The complaint, filed in a federal district court in central California, accuses Frontier of misrepresentation and unfair billing under the FTC Act and of violating various state fraud and business practice statutes.
Twitter: Our AI image-cropping algorithm is biased toward White people, women
And that’s why we’ve let humans take back control
Twitter said its AI-powered image-cropping algorithm is slightly biased in favor of White people and women after all, and has taken steps to ditch its reliance on the machine-learning code.
The algorithm was used to automatically decide which portion of a photo shared on the social network was best for the screen viewing it. You can upload pictures in all sorts of sizes and aspect ratios; at some point the images have to be displayed, and Twitter used a trained system to decide which parts of the media to show. The option to view the whole image was available – the algorithm was used to create a preview of the media.
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Freenode IRC staff resign en masse, unhappy about new management
Crown Prince and network boss Andrew Lee disputes claims made by those leaving the internet chat community
Most of the volunteer staff of Freenode, an internet relay chat (IRC) network dating back to 1995, have resigned in protest over what they describe as a hostile takeover of the chat service.
And many have launched an alternative service, Libera Chat.
Freenode, which has focused on serving as a real-time communication channel for free and open source software projects, currently has about 76,000 users and 42,000 chat rooms.
Qualcomm promises 5G 6nm Snapdragon 778G chip in mid-range phones by summer
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Qualcomm announced its Snapdragon 778G 5G system-on-chip for next generation mid-to-high-end smartphones at its annual 5G Summit, which kicked off on Wednesday.
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“Snapdragon 778G was developed to address the growing demand by global OEMs for more platform options in the high-tier,” Kedar Kondap, veep of product management at Qualy, said in a canned statement. “Snapdragon 778G brings many of the latest premium technologies and features into the high-tier to help make next generation experiences more broadly accessible.”
Apple seeks to junk claim that iOS is an ‘essential facility’ in legal spat with Epic Games
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Apple is seeking to dismiss one of the fundamental claims in its long-running legal spat with Epic Games.
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The term “essential facility” typically refers to physical infrastructure – such as roads, bridges, or power conduits. These are things that cannot typically be replicated easily, and are necessary for the delivery of something.
That Salesforce outage: Global DNS downfall started by one engineer trying a quick fix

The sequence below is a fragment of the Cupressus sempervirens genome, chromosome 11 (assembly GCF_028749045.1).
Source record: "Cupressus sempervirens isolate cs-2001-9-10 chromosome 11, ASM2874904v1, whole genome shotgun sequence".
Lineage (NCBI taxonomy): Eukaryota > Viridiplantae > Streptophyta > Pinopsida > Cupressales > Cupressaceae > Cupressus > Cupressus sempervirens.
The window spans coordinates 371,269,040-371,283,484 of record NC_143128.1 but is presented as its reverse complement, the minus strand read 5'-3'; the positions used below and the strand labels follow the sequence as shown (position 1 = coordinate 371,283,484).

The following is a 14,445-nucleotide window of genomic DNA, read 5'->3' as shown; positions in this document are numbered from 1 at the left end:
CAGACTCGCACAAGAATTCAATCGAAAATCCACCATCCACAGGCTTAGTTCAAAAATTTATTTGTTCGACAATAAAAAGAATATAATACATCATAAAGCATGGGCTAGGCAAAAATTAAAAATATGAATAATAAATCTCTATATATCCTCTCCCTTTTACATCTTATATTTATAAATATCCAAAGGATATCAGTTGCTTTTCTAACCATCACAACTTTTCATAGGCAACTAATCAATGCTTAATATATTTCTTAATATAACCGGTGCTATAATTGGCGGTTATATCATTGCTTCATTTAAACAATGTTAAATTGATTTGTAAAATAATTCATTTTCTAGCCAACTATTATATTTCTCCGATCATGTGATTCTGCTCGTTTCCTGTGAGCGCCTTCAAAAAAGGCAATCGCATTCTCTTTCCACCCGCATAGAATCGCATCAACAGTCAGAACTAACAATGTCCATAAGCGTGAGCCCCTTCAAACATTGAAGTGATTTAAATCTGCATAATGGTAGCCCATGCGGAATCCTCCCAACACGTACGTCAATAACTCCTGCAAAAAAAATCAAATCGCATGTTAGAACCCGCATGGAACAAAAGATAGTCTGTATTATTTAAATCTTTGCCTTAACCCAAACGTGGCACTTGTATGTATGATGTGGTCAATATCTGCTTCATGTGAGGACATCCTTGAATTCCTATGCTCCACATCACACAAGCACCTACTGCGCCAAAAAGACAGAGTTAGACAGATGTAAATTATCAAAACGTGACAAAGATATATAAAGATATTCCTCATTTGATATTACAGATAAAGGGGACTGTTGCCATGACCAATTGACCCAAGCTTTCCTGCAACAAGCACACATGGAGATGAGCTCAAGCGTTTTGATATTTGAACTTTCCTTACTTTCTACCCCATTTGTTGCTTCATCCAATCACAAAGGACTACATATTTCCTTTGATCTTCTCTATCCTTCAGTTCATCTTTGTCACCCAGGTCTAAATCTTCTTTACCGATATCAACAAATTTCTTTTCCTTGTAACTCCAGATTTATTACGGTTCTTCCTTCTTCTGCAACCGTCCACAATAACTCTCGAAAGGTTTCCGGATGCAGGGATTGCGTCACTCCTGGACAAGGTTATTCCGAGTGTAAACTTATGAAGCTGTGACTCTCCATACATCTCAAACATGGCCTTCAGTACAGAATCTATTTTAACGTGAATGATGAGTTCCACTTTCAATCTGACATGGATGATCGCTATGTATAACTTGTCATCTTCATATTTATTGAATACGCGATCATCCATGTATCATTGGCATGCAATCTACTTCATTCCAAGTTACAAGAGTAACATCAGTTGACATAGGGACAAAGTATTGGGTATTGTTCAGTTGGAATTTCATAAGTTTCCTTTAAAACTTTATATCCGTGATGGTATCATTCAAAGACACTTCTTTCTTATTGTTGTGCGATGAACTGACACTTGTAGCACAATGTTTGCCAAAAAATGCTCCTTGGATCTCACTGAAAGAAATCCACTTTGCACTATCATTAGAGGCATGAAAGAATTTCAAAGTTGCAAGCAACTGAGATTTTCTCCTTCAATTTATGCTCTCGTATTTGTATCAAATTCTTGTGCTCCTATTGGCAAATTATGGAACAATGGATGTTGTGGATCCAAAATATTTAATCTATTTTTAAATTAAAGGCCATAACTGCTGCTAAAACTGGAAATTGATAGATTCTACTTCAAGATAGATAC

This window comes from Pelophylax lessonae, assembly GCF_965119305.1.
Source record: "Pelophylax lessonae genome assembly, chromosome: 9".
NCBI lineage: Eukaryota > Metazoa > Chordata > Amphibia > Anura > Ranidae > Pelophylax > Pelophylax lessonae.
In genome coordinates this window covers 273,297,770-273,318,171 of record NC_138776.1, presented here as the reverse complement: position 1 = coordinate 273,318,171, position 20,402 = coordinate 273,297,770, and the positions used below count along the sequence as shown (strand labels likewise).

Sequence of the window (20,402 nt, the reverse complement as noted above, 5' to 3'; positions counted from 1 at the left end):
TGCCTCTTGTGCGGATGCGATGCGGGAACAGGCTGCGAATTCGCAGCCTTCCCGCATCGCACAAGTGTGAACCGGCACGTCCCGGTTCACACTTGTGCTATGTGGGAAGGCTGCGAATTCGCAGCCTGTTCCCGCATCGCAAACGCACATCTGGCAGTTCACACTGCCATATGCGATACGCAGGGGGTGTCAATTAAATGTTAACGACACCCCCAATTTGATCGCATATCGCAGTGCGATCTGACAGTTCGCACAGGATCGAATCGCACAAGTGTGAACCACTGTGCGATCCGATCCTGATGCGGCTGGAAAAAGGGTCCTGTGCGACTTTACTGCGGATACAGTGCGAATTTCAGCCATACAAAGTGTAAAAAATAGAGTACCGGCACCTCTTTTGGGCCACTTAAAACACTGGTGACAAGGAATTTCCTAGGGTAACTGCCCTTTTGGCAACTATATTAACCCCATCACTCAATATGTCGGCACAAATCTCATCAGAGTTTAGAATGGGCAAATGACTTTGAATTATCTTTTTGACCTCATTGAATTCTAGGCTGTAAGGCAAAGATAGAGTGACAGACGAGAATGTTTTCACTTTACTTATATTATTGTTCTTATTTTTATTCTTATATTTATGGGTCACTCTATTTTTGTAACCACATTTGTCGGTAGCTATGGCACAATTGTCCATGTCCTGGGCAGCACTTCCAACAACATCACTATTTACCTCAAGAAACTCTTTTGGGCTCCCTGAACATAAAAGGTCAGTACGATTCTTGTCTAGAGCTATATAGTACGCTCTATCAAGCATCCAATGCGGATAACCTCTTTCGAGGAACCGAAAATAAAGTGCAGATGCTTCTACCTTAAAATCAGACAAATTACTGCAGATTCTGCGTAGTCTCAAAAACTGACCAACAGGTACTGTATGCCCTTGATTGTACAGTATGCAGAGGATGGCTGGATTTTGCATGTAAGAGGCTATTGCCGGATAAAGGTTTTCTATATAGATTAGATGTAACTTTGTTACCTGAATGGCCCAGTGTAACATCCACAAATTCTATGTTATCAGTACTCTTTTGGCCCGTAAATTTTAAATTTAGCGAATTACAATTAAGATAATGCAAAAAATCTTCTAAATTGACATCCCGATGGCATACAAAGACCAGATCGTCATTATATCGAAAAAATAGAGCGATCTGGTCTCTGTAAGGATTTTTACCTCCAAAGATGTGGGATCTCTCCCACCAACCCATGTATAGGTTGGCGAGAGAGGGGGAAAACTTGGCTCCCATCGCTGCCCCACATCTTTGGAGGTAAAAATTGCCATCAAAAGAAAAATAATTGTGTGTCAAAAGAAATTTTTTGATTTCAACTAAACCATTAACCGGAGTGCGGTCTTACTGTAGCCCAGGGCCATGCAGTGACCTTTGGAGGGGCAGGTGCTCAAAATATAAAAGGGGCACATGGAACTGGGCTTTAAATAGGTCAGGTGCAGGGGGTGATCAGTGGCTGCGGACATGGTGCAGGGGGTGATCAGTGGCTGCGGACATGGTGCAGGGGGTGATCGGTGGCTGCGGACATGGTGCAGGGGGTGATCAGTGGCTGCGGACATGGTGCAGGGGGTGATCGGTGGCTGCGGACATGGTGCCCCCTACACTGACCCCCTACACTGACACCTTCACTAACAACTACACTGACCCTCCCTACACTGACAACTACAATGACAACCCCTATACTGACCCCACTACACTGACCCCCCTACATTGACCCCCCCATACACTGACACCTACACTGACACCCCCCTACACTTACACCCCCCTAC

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The sound of rumbling rubber could be heard today as Salesforce threw an engineer responsible for a change that knocked it offline under a passing bus.
“We’re not blaming one employee,” said Chief Availability Officer Darryn Dieken after spending the first half hour of a Wednesday briefing on the outage doing pretty much that very thing.
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AWS App Runner: Fast path from GitHub to deployed application, but limited features in first release
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Parliament demands to know the score with Fujitsu as Post Office Horizon scandal gets inquiry with legal teeth
‘Government’s got to take responsibility for this,’ rages opposition MP
A statutory public inquiry will be held into the Post Office Horizon scandal, the UK government said today – and MPs want to know why Fujitsu has largely been out of the limelight in the case so far.
The existing inquiry, chaired by retired judge Sir Wyn Williams, has no legal powers to force witnesses to give evidence, raising fears it would not be able to scrutinise people such as ex-Post Office CEO Paula Vennells if they decided not to co-operate.
Junior business minister Paul Scully told the House of Commons today: “I will convert the inquiry into a statutory footing [sic] on the first of June 2021.”
Android 12 beta lands bringing better personalisation, speed upgrades, and some privacy tools borrowed from iOS 14
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Google has flicked “publish” on its Android 12 beta, with the bleeding-edge OS winging its way to enrolled devices.
With the version number, Google has taken an axe to the core Android experience, emphasising personalisation while cribbing some privacy-centric features from Apple.
The stock Android experience has remained largely unchanged since the introduction of Android 5.0 Lollipop in 2015, save for the occasional tweak. Lollipop brought Google’s Material Design, which conglomerated a set of design guidelines, reusable components, and icons into a single monolithic package.